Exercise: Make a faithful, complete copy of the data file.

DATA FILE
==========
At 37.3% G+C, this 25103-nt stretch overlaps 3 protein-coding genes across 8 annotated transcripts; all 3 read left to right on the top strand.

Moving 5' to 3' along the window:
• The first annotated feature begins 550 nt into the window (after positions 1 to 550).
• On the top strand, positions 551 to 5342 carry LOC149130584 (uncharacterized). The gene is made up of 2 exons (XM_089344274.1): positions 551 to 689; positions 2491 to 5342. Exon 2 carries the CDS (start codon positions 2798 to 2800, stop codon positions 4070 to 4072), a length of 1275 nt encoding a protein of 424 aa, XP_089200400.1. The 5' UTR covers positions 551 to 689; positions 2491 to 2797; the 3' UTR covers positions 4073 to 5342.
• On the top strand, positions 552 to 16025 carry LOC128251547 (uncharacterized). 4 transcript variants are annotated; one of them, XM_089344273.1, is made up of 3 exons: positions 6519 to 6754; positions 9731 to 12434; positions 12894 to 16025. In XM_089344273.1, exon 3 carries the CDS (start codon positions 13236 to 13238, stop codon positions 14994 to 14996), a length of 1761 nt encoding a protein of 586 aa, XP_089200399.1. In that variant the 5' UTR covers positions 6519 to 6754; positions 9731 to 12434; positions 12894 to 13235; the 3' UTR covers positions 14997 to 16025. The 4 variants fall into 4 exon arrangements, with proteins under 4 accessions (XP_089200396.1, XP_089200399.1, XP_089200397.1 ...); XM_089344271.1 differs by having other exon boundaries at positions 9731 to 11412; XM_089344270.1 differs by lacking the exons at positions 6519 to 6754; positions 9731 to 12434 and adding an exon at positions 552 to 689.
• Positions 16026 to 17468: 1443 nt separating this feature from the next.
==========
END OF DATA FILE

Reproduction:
At 37.3% G+C, this 25103-nt stretch overlaps 3 protein-coding genes across 8 annotated transcripts; all 3 read left to right on the top strand.

Moving 5' to 3' along the window:
• The first annotated feature begins 550 nt into the window (after positions 1 to 550).
• On the top strand, positions 551 to 5342 carry LOC149130584 (uncharacterized). The gene is made up of 2 exons (XM_089344274.1): positions 551 to 689; positions 2491 to 5342. Exon 2 carries the CDS (start codon positions 2798 to 2800, stop codon positions 4070 to 4072), a length of 1275 nt encoding a protein of 424 aa, XP_089200400.1. The 5' UTR covers positions 551 to 689; positions 2491 to 2797; the 3' UTR covers positions 4073 to 5342.
• On the top strand, positions 552 to 16025 carry LOC128251547 (uncharacterized). 4 transcript variants are annotated; one of them, XM_089344273.1, is made up of 3 exons: positions 6519 to 6754; positions 9731 to 12434; positions 12894 to 16025. In XM_089344273.1, exon 3 carries the CDS (start codon positions 13236 to 13238, stop codon positions 14994 to 14996), a length of 1761 nt encoding a protein of 586 aa, XP_089200399.1. In that variant the 5' UTR covers positions 6519 to 6754; positions 9731 to 12434; positions 12894 to 13235; the 3' UTR covers positions 14997 to 16025. The 4 variants fall into 4 exon arrangements, with proteins under 4 accessions (XP_089200396.1, XP_089200399.1, XP_089200397.1 ...); XM_089344271.1 differs by having other exon boundaries at positions 9731 to 11412; XM_089344270.1 differs by lacking the exons at positions 6519 to 6754; positions 9731 to 12434 and adding an exon at positions 552 to 689.
• Positions 16026 to 17468: 1443 nt separating this feature from the next.